Prof. Scott’s visit is co-sponsored by the Institute for Humanities and Global Cultures, Political Theory: An International Journal of Political Philosophy, the Departments of Politics and of Women, Gender, and Sexuality, The Virginia Center for the Study of Religion, and the Power, Violence, and Inequality Collective.

Fri Feb 07
10:30 am - 12:00 pm | Wilson Hall 142
Mellon Fellows Seminar - Katelyn Wood, "Listening Backwards: Archiving Laughter and Queer Sonic Intimacies"

Mellon Fellows Seminar - Katelyn Wood, "Listening Backwards: Archiving Laughter and Queer Sonic Intimacies"

Fri Feb 07


Katelyn Hale Wood is a performance studies scholar and theatre historian whose research engages the intersections of critical race and queer theory, gender studies, and 20th/21st century comedic performance. Her first book project, tentatively titled Modalities of Freedom: Black Feminist Comedic Performance in 20th and 21st Century USA, argues how the work of Black feminist stand-up comedians have played vital roles in queer, feminist, and anti-racist community building. Her work has been published in Theatre Topics, QED: A Journal in GLTBQ Worldmaking, and Departures in Critical Qualitative Research, and has also been supported by the American Society for Theatre Research and the National Center for Institutional Diversity. 

Wood received her Ph.D. in Theatre History and Criticism with an emphasis in African American Studies from the University of Texas at Austin (2014). Prior to joining the faculty at UVA, she taught in the Theatre History and Theory program at Miami University. Alongside her scholarship, Wood is also a dramaturge. 

At UVA, Wood teaches courses in theatre history, performance theory, as well as interdisciplinary topics, such as race and performance in the Americas, queer and feminist performance in the U.S., and comedy as protest.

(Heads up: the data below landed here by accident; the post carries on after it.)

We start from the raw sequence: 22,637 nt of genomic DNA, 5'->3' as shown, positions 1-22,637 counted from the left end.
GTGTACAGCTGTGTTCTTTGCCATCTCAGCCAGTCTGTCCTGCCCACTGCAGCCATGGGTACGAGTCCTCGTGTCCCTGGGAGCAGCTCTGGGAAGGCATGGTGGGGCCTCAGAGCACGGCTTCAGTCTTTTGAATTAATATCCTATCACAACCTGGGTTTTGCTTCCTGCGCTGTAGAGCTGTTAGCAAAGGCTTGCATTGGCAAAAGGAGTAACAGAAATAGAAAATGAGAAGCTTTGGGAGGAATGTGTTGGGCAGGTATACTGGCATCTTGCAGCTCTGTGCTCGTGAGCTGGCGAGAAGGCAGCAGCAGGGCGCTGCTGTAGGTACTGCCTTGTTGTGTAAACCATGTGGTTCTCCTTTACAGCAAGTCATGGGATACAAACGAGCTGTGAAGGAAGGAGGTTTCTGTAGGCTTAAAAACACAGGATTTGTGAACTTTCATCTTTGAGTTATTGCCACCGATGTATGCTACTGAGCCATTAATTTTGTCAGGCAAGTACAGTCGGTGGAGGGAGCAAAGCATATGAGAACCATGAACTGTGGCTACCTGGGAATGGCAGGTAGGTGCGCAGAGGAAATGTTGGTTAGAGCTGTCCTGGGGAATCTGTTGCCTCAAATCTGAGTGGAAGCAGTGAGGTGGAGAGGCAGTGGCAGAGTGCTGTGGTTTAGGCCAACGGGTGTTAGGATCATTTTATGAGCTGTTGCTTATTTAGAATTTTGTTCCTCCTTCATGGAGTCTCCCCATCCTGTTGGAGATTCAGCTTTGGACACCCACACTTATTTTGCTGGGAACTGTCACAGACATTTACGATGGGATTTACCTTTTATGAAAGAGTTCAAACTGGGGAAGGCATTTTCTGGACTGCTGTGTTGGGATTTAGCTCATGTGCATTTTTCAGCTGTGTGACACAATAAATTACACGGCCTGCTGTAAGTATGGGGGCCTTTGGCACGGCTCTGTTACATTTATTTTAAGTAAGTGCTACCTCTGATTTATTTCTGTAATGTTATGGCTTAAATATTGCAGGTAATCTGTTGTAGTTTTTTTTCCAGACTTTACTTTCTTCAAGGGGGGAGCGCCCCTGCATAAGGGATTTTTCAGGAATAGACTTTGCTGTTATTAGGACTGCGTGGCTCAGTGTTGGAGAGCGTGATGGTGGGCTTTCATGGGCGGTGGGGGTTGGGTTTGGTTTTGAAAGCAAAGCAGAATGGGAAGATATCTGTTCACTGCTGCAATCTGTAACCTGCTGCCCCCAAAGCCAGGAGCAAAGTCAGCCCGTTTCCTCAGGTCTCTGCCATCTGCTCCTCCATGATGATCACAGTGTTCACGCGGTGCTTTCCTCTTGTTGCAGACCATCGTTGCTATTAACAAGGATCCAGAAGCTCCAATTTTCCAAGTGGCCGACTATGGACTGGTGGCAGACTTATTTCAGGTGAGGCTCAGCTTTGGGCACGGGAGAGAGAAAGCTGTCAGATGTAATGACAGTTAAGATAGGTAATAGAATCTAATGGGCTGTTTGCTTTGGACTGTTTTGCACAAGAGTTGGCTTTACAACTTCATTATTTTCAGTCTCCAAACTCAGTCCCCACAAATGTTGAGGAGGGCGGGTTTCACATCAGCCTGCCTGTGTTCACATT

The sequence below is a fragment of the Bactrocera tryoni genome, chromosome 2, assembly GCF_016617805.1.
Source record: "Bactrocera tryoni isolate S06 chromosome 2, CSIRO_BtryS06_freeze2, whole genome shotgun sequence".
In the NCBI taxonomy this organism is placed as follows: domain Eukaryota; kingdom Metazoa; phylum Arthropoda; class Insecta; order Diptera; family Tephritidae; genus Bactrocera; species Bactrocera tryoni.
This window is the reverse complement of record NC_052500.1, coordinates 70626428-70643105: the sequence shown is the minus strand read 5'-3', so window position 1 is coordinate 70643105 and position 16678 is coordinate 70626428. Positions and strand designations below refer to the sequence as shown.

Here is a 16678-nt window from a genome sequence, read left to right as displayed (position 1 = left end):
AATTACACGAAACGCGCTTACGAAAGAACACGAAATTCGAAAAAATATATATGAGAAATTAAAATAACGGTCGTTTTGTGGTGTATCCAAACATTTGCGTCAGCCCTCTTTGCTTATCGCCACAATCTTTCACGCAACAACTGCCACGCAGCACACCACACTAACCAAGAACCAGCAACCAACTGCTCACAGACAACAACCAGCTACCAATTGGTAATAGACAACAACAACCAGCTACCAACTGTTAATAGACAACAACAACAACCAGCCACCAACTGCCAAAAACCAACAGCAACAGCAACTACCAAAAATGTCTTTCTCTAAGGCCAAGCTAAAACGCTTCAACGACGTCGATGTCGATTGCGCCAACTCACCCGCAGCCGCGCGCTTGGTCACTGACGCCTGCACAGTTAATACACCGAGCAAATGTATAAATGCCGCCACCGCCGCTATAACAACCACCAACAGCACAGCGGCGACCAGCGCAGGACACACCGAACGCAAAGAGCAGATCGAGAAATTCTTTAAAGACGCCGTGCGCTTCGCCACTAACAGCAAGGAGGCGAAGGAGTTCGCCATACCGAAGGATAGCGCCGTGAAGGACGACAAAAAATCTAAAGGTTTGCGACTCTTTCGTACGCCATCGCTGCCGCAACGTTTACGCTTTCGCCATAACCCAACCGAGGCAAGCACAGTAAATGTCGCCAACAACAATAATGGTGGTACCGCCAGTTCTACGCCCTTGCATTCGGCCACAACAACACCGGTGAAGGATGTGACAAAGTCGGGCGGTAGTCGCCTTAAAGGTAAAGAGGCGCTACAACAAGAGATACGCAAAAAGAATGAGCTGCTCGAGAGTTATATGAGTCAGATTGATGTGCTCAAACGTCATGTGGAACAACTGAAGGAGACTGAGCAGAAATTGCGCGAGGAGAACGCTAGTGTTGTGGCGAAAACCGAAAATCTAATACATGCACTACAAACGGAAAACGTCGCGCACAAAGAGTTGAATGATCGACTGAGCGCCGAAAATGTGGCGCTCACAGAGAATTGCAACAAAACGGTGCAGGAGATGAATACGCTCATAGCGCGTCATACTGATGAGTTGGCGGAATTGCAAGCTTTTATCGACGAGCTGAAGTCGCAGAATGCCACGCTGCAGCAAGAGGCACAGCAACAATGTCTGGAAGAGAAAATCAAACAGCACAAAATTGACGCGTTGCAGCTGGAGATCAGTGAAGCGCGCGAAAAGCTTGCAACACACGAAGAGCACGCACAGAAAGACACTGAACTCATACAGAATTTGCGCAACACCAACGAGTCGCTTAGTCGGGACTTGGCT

Fri Feb 07
3:00 - 5:00 pm. | Wilson Hall 142
Information Session for 2020 Summer School of the Academy of Global Humanities and Critical Theory at the University of Bologna

Information Session for 2020 Summer School of the Academy of Global Humanities and Critical Theory at the University of Bologna

Fri Feb 07


Academy of Global Humanities and Critical Theory at the University of Bologna

June 22 through July 3

A&S will fund program fees, airfare, lodging, and living expenses for a limited number of PhD students who are admitted to the 2020 Summer School of the Academy of Global Humanities and Critical Theory at the University of Bologna.  This year’s topic is Theory, Technology and the Political Imagination. Information for applicants is available at http://aghct.org/how-to-apply.  Applications must be submitted online by March 15th, 2020.  Applicants should indicate in their statements of purpose that they are applying for an institutional grant from the University of Virginia.  Applicants will be notified of selection results by April 6th

There is an information session on Feb. 7th in Wilson Hall 142 for students who wish to learn more about how to participate in this unique opportunity for intellectual and professional development.

Mon Feb 24
Humanities Week 2020

Humanities Week 2020

Mon Feb 24


HistoryREMIX is the theme of this year's Humanities Week, and undergraduate-led series of events sponsored by the IHGC. Stay tuned for a full schedule.

Thu Feb 27
TBD | Wilson Hall 142
Caroline Elkins, "Violence and the History of Empire" (convened by Erik Linstrum)

Caroline Elkins, "Violence and the History of Empire" (convened by Erik Linstrum)

Thu Feb 27


Mellon Global South Initiative

Mellon Global South Initiative